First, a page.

Pdlim2 is a novel actin-regulating protein of podocyte foot processes
2011 (English)In: Kidney International, ISSN 0085-2538, E-ISSN 1523-1755, Vol. 80, no 10, 1045-1054 p.Article in journal (Refereed) Published
The slit diaphragm and the apical and basal membrane domains of podocytes are connected to each other by an actin-based cytoskeleton critical to the maintenance of the glomerular filtration barrier. In an effort to discover novel regulatory proteins of the podocyte foot process, we identified and characterized pdlim2, a member of the actin-associated LIM protein subfamily of cytosolic proteins typified by an N-terminal PDZ domain and a C-terminal LIM domain. In the kidney, the pdlim2 protein is highly specific for the glomerulus and podocyte foot processes as shown by RT-PCR, western blotting, immunofluorescence, and immunoelectron microscopy. In cultured podocytes, pdlim2 was associated with stress fibers and cortical actin. Pdlim2 seems to regulate actin dynamics in podocytes since stress fibers were stabilized in its presence. Mechanistically, pdlim2 interacts with two actin-associated podocyte proteins, alpha-actinin-4 and angiomotin-like-1, as shown by immunoprecipitation and yeast two-hybrid analyses. By semi-quantitative immunoelectron microscopy, there was a reduced expression of pdlim2 in podocytes of patients with minimal change nephrotic syndrome and membranous nephropathy, whereas its expression was unchanged in patients with focal segmental glomerulosclerosis. Hence, pdlim2 is a novel actin-regulating protein of podocyte foot processes that may have a role in the pathogenesis of glomerular diseases.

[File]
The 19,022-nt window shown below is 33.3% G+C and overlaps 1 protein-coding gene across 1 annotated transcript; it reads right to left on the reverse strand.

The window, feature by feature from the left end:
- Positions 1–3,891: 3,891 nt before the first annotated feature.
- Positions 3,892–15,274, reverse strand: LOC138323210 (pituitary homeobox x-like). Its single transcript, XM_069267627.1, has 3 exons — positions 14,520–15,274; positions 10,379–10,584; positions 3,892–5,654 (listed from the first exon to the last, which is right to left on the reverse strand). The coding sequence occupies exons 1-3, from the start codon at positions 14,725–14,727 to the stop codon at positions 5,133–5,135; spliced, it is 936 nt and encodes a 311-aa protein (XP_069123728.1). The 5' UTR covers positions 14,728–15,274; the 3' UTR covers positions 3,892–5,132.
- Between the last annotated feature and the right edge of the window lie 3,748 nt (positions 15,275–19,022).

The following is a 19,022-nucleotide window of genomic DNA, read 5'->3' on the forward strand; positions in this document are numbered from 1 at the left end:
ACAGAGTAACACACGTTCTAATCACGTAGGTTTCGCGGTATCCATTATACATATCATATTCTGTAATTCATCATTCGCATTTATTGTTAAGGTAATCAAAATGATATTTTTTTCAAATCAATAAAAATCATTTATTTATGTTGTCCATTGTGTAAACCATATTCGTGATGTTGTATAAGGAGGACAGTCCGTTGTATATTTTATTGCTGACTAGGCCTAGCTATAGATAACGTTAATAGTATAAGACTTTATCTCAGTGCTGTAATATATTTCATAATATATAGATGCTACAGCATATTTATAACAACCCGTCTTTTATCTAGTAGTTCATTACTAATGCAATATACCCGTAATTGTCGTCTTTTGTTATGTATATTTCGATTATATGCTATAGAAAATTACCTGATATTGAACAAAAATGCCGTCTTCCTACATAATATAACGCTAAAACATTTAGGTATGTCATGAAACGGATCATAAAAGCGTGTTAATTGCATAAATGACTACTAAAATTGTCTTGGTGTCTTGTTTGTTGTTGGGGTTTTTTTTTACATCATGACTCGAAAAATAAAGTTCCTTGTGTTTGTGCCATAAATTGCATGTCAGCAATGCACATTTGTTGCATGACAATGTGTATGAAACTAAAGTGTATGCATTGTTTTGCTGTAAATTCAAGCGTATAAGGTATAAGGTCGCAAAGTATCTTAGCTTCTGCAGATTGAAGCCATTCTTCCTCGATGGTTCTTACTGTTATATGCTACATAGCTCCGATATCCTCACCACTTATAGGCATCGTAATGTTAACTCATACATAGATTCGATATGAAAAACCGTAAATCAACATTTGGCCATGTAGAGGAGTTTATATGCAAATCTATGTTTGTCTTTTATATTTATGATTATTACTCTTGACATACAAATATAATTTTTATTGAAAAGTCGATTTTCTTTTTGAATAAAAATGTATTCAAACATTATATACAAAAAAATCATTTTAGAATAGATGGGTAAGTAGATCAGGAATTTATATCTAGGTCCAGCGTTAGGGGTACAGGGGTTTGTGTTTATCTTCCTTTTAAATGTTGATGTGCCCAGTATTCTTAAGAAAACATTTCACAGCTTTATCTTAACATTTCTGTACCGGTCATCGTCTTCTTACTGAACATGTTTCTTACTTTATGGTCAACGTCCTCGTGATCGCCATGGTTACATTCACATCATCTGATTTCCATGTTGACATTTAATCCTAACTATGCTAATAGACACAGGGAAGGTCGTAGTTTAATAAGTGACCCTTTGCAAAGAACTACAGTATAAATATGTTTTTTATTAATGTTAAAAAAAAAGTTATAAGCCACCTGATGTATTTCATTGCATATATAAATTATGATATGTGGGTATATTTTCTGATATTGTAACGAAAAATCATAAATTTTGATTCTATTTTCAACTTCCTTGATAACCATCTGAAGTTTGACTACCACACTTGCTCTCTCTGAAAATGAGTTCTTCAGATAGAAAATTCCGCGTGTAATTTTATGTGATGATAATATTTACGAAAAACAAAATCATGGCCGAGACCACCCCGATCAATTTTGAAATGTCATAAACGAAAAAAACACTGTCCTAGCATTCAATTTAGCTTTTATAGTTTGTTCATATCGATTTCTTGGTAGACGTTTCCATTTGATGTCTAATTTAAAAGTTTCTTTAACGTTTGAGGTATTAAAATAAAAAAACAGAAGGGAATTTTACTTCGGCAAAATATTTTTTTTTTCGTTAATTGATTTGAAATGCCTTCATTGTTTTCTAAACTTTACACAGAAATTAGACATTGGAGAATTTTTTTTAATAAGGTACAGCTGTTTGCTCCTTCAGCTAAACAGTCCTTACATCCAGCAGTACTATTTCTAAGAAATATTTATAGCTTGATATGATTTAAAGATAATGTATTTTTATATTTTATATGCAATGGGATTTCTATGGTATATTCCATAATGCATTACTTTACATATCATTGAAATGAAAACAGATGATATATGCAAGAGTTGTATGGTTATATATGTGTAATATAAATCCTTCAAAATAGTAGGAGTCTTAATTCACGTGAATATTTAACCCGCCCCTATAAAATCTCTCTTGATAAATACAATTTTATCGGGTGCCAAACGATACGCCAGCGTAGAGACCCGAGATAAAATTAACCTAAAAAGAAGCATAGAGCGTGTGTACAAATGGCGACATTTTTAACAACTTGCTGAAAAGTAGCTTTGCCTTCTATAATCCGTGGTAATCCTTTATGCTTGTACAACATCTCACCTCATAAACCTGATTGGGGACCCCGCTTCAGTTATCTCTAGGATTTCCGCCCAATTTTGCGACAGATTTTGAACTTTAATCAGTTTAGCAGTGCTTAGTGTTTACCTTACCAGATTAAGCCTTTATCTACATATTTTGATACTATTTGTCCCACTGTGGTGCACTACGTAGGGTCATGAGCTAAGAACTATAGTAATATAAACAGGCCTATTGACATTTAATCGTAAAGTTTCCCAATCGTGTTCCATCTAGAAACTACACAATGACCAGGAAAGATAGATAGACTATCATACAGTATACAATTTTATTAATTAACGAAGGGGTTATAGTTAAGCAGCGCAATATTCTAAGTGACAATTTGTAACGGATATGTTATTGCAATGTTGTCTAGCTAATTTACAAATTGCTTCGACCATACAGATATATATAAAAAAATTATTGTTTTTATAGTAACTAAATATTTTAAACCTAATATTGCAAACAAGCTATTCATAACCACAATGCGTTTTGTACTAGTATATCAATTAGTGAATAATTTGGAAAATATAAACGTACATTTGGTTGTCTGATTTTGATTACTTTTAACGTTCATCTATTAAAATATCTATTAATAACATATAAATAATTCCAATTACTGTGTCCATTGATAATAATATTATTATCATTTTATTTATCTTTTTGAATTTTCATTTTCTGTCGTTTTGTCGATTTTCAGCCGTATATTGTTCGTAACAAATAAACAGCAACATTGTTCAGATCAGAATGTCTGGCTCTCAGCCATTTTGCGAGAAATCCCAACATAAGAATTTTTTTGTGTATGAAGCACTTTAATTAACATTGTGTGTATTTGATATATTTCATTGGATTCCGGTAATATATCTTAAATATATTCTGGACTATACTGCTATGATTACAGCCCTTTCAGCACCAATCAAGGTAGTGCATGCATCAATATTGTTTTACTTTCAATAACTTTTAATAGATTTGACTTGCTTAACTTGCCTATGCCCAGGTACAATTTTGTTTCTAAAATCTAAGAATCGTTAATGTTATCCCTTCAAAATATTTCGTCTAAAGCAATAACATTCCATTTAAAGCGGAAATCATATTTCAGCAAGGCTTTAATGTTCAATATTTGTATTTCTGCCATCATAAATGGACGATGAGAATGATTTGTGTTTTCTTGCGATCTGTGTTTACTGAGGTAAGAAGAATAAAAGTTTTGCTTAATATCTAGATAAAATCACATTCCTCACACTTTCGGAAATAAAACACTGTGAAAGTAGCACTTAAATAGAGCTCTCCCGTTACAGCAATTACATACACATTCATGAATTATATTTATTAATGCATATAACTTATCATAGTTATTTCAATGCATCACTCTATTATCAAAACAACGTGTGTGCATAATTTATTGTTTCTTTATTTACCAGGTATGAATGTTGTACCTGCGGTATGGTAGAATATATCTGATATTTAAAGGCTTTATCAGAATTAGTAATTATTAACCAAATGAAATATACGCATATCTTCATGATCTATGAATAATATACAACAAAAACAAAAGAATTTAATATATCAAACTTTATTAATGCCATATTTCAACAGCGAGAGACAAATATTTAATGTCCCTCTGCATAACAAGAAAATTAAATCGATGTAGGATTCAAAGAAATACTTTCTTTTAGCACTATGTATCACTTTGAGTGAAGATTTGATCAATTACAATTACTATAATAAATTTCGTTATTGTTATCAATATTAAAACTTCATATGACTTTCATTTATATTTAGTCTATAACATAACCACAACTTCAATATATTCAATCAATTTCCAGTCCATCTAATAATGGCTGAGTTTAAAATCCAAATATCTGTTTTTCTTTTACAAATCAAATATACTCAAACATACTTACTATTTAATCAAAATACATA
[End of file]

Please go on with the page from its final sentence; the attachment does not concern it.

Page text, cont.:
Place, publisher, year, edition, pages
2011. Vol. 80, no 10, 1045-1054 p.
cytoskeleton, podocyte, proteinuria
Urology and Nephrology
IdentifiersURN: urn:nbn:se:kth:diva-52551DOI: 10.1038/ki.2011.231ISI: 000296609800008ScopusID: 2-s2.0-80255134556OAI: oai:DiVA.org:kth-52551DiVA: diva2:467629
FunderScience for Life Laboratory - a national resource center for high-throughput molecular bioscience
QC 201112192011-12-192011-12-192012-06-18Bibliographically approved